A PDE5 inhibitor — the type of ED medication you get in BlueChew — binds with the PDE5 enzyme in your body so that it can't bind with the cGMP. This intervention has proven to be effective for many men with ED to achieve erections that are strong, safe, and long-lasting enough for satisfying sex.
BlueChew will not work this effectively for everyone — it's not a universal treatment because:
For many men with ED, though, the medications in BlueChew are safe and effective ways to get an erection.
For our entire review of BlueChew and to learn how you can try a free month of treatment using an exclusive discount code for our readers, check out our comprehensive BlueChew Review.
Innerbody uses only high-quality sources, including peer-reviewed studies, to support the facts within our articles. Read our editorial process to learn more about how we fact-check and keep our content accurate, reliable, and trustworthy.
Capogrosso, P., Colicchia, M., Ventimiglia, E., Castagna, G., Clementi, M.C., Suardi, N., Castiglione, F., Briganti, A., Cantiello, F., Damiano, R., Montorsi, F., Salonia, A. (2013, July 1). One Patient Out of Four with Newly Diagnosed Erectile Dysfunction Is a Young Man—Worrisome Picture from the Everyday Clinical Practice. The Journal of Sexual Medicine. 10(7), 1833-1841.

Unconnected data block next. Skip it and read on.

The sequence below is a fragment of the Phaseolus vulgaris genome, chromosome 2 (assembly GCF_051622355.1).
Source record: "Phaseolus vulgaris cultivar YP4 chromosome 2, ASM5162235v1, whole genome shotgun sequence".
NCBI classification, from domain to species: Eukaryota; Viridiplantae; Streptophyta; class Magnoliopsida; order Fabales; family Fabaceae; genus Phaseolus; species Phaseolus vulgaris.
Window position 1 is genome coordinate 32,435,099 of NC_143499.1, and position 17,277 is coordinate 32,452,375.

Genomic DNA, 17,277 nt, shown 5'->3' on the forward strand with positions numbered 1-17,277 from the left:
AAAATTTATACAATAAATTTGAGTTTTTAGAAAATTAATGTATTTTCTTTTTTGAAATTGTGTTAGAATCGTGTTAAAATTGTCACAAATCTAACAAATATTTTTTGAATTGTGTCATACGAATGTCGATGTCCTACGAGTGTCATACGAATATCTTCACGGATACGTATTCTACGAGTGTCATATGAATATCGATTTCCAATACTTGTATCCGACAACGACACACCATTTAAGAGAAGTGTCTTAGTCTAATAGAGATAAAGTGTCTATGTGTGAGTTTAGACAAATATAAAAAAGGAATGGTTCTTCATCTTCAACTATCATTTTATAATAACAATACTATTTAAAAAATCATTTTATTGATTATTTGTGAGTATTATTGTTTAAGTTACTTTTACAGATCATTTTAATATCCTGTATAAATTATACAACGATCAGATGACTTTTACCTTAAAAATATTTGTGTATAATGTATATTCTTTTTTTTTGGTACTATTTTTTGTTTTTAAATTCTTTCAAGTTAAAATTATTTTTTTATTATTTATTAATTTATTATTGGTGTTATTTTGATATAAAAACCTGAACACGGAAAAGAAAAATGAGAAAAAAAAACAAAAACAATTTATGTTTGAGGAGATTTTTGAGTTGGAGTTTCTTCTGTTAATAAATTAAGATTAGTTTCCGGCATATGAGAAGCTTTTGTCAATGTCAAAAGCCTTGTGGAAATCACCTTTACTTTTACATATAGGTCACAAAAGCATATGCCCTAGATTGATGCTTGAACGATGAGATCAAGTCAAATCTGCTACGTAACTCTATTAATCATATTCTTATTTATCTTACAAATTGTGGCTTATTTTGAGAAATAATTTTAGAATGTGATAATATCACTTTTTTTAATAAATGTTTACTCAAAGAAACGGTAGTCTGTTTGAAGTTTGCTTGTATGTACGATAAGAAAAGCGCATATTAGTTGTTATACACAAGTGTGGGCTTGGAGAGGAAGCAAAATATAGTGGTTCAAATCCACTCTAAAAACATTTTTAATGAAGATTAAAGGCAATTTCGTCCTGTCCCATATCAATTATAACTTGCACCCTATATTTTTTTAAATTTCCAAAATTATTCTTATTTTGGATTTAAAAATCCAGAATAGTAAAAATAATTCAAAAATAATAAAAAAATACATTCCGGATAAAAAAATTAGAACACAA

Li, X., Zhao, Q., Wang, J., Wang, J., Dai, H., Li, H., & Wang, B. (2018). Efficacy and safety of PDE5 inhibitors in the treatment of diabetes mellitus erectile dysfunction: Protocol for a systematic review. Medicine, 97(40).
Dean, R. C., & Lue, T. F. (2005). Physiology of Penile Erection and Pathophysiology of Erectile Dysfunction. The Urologic clinics of North America, 32(4), 379.
Panchatsharam, P.K., Durland, J., Zito, P.M. (2023, May 1). Physiology, Erection. In: StatPearls [Internet]. Treasure Island (FL): StatPearls Publishing; 2023 Jan-.
Gong, B., Ma, M., Xie, W., Yang, X., Huang, Y., Sun, T., Luo, Y., & Huang, J. (2016). Direct comparison of tadalafil with sildenafil for the treatment of erectile dysfunction: a systematic review and meta-analysis. International Urology and Nephrology, 49(10), 1731-1740.